How was your Thanksgiving? Wonderful, I hope. Ours was just about perfect, although I’ll admit to still being in a food coma today. The festivities started last weekend when we hosted our annual small group Thanksgiving. It is one of my favorite days of the year: I get to choose the menu (which works out well with my control-freak nature!), everyone comes early to hang out, and we sit around the table reminiscing after we’re finished. This year, we handed out little cards as everyone arrived and asked everyone to write down three things they’re thankful for over the last year. Then we shared them over dessert. It made the whole “thankful” thing a bit more thoughtful and less rushed. I think we have a new tradition!
As for the menu, here is a rough sketch of my plans. For big meals like this, I have to write out times so I don’t get confused and totally leave something in the fridge (which has happened
once or twice several times). I’ll share more recipes in the next few weeks, but we started things off with sweet potato and pear soup, which was quite tasty. It would make a great soup for this week as you recover from the overindulgences from the holiday weekend!
After the small group festivities, we continued the fun on Thanksgiving day at my Grandma’s house. She served all of the traditional stuff: turkey, mashed potatoes, stuffing, beef and homemade noodles, and at least three different kinds of dessert, including my favorite, butterscotch pie. My dad always cuts the turkey, and my uncle always whips the mashed potatoes. Of course, they have to critique each other’s techniques for the entire rest of the day.
Fortunately, Mom was smart and asked if we could delay our family Thanksgiving until Saturday, so that we were all hungry again after the Thursday festivities. Thanksgiving at my parent’s house really is my favorite day of the year. My mom is an expert at all things Thanksgiving. I keep telling her that she should write a book. This year was no different, although I am pretty sure that she did something different with the cranberry salad because it was even tastier than usual. My plate was a work of ART!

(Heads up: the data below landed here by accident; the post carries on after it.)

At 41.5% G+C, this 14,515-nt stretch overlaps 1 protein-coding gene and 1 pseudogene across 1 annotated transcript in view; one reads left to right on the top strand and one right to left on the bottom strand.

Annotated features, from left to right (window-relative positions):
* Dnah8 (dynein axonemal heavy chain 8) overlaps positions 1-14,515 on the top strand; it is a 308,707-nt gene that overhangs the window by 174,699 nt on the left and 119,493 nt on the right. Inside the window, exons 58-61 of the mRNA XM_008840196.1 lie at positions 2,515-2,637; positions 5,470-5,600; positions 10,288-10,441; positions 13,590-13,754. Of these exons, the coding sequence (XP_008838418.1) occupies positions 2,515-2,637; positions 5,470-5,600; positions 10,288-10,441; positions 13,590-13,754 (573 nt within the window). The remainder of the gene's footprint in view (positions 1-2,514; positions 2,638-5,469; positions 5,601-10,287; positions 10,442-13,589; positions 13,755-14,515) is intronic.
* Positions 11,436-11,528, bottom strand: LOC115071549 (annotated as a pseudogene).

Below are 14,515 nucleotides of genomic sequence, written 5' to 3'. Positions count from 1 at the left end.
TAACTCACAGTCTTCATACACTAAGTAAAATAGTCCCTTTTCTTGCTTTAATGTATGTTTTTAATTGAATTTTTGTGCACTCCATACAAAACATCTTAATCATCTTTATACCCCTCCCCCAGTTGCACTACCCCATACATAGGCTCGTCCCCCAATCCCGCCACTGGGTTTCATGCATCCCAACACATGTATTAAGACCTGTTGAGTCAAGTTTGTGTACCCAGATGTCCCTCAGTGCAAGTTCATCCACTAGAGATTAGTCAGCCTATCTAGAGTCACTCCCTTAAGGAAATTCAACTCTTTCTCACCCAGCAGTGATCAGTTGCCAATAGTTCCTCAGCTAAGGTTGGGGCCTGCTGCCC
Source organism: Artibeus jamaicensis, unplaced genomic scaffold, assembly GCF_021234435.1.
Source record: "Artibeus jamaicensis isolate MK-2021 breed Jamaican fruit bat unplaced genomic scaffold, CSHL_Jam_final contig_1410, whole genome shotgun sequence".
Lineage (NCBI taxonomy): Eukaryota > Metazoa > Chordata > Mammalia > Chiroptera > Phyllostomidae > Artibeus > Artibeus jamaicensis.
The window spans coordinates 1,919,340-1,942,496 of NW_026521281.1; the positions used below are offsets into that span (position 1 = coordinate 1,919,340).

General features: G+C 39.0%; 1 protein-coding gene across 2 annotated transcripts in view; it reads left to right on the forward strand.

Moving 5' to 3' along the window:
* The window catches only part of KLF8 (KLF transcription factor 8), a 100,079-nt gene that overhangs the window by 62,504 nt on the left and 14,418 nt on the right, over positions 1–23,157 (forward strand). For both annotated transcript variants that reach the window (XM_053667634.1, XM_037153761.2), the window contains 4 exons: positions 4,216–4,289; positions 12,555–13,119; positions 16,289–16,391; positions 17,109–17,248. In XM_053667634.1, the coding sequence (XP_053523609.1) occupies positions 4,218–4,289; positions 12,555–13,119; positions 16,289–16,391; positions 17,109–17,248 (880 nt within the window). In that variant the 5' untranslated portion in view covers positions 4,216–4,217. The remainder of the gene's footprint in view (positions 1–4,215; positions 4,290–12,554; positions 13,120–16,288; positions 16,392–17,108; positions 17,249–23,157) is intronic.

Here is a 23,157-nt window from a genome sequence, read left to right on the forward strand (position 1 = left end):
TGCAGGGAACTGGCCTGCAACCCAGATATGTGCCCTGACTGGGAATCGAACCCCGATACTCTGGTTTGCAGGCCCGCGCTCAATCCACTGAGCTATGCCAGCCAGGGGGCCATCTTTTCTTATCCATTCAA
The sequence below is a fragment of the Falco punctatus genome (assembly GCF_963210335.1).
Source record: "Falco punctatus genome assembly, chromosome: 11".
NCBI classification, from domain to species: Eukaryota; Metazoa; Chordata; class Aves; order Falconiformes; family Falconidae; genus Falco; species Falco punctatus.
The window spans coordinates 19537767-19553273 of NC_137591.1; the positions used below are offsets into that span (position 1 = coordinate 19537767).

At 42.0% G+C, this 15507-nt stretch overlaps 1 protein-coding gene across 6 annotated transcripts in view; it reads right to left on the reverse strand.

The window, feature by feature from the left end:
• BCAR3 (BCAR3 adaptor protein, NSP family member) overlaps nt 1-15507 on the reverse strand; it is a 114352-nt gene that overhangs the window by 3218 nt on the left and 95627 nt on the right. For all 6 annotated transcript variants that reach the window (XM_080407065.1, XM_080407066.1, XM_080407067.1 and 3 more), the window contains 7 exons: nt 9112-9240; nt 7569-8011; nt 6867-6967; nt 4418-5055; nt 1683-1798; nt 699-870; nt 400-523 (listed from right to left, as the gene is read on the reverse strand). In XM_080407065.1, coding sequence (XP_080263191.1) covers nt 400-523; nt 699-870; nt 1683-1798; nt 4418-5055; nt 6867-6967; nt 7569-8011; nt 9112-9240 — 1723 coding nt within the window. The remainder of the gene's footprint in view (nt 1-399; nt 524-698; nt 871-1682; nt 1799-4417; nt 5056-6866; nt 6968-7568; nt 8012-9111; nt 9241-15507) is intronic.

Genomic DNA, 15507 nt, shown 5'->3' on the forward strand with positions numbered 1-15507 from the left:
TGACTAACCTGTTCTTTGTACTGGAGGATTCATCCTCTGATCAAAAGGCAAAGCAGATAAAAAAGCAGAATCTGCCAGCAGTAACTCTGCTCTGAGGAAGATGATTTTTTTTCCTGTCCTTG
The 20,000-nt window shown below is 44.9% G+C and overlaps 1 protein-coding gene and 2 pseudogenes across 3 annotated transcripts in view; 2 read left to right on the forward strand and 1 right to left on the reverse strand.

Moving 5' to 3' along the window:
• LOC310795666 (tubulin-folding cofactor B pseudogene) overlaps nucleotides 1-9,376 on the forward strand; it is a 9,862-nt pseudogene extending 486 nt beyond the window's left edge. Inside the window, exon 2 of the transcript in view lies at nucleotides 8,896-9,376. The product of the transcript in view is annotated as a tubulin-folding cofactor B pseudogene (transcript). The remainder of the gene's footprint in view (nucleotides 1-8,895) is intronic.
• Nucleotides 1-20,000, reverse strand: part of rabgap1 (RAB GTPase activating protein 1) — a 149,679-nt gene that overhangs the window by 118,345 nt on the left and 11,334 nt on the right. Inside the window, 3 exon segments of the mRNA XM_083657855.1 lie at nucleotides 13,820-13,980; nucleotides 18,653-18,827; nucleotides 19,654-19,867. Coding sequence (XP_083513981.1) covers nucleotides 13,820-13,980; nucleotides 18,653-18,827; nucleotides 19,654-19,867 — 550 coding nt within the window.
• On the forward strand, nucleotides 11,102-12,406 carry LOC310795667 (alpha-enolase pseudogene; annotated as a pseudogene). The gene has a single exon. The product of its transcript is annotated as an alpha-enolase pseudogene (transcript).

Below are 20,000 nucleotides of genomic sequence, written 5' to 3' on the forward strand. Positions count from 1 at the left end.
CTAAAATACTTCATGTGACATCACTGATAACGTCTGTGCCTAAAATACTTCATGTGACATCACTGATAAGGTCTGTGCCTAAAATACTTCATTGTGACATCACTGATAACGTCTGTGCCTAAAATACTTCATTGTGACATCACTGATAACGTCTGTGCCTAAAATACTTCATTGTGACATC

Mom also started a new tradition this year, borrowing a bit from the DALS idea. She made a questionnaire for us all to complete and discuss after we finished eating. I liked her version better than the DALS one, and it made for some great discussion while we let our food settle. Of course, as Grant said, Mom started with the waterworks almost immediately, but that’s why we love her! If you want to steal her questions for next year (or these would work for Christmas too, I’d say), check out this link.
sweet potato and pear soup
- 2 tbsp of butter
- 1 medium onion, diced
- 4 lbs sweet potatoes, washed, peeled and chopped
- 6 pears, washed, cored, chopped (I left peels on)
- 6-8 cups of vegetable or chicken broth
- 1.5 cups of white wine (I used Pinot Grigio, just because it was already open)
- 8 fresh sage leaves, chopped finely
- Salt and pepper to taste
- 1/2 cup heavy cream (optional)
- Roasted pumpkin/winter squash seeds, as garnish (optional)
- Put the butter in a large pot. Once hot, add your onions and sweet potatoes.
- Sauté for about 8-10 minutes or until the potatoes start to soften. Then add your pears and cook for additional 2 minutes or so.
- Add your broth, cover, and simmer for 30 minutes.
- Add your wine and heavy cream (if using). The soup definitely doesn't need the cream, but it is obviously richer with it.
- Using a hand immersion blender, blend the soup until creamy.
- Add salt and pepper to taste.
- Garnish with fresh sage and roasted pumpkin seeds.